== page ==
A year ago, when he transitioned from centre field to right, he played in 154 games, the second highest total of his career, but his OPS of .732 was easily the lowest of his 10 big-league seasons. Schneider said that during the off-season, he joked with Springer about “running him into the ground at times and taking blame for that,” but doesn’t feel there are glaring issues to explain the dip in production.

Springer’s exit velocity was down a tick from his all-star 2022, when he had an OPS of .814, and his predictive numbers showed little year-to-year variance. That’s why Schneider dismissed the down numbers as “kind of a weird year for him, nothing crazy in terms of the way he was swinging the bat, kind of some bad luck there.”

How much of a resurgence the Blue Jays can expect from the now 34-year-old is an important question to be answered, especially with Schneider saying that he plans to keep Springer in the leadoff spot.

Like many of his teammates, he did some reflection after the season about what went wrong during that difficult 2023 both individually and collectively and insisted that, “I learned a lot just about myself, what I could be better at, how I can help guys.”

“It’s stuff that’s obviously going to stay in there,” Springer added, nodding to the clubhouse. “But I think as we go on, I think that guys have learned that we learn together, and to build off that, to understand that experience, even if it is not the way that we would want it to end, you still learn from it and you grow.”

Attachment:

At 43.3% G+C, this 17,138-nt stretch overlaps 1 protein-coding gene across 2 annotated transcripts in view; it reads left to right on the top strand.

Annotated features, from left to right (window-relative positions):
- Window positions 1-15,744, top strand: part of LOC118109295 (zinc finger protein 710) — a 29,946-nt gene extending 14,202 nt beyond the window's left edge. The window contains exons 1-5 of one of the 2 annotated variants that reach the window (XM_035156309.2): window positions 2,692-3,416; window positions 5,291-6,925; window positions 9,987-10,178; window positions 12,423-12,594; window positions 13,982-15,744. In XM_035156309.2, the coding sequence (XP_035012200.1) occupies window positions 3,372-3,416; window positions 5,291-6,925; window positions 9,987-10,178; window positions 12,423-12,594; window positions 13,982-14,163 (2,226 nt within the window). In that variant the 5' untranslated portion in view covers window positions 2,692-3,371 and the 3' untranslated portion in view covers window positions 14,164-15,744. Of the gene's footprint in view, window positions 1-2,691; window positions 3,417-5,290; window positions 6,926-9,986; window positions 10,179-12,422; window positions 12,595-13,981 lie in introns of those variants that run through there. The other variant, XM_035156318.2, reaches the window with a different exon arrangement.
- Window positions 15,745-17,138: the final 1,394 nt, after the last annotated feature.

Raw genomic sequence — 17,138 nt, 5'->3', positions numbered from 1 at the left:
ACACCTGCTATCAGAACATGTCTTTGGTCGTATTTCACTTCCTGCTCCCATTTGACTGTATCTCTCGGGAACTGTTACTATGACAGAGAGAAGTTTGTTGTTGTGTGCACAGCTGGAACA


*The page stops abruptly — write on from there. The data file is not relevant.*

Springer, of course, has been through the slow build once before with the Houston Astros, building from young team on the rise to playoff threat to consistent World Series contender.

There, “everybody held everybody to a certain standard and that’s what happens here,” he said. “I think guys have understood that there’s a certain brand that needs to be played here. This is a tough division, a tough league and you cannot take off a pitch, a play, an at-bat. Guys now have four or five or six years of experience together and expect the best out of one another. And don’t be afraid to say something if you see it. But there is a standard that’s been set.”

Ryu helped set that standard, first by turning the page on that dreadful 2019 during that strange COVID-shortened season of 2020, which ended with an unexpected berth in the expanded playoffs, and then again during the one-game short heartbreak of 2021.

“Having that type of player come into this organization and really show the fan base and show everyone, other players what we’re all about now was huge,” said Schneider. “And then the impact he had with the pitchers, being a veteran guy that’s done it and had a lot of success, whether it be overseas or whether it be in L.A. and bringing his experiences here, watching him communicate with (Danny Jansen) and (Alejandro Kirk) and forming relationships with those guys, was awesome. And we wish him the best, obviously.”

For good reason, as Ryu delivered for the Blue Jays on the mound, and in ways that go well beyond the numbers, too.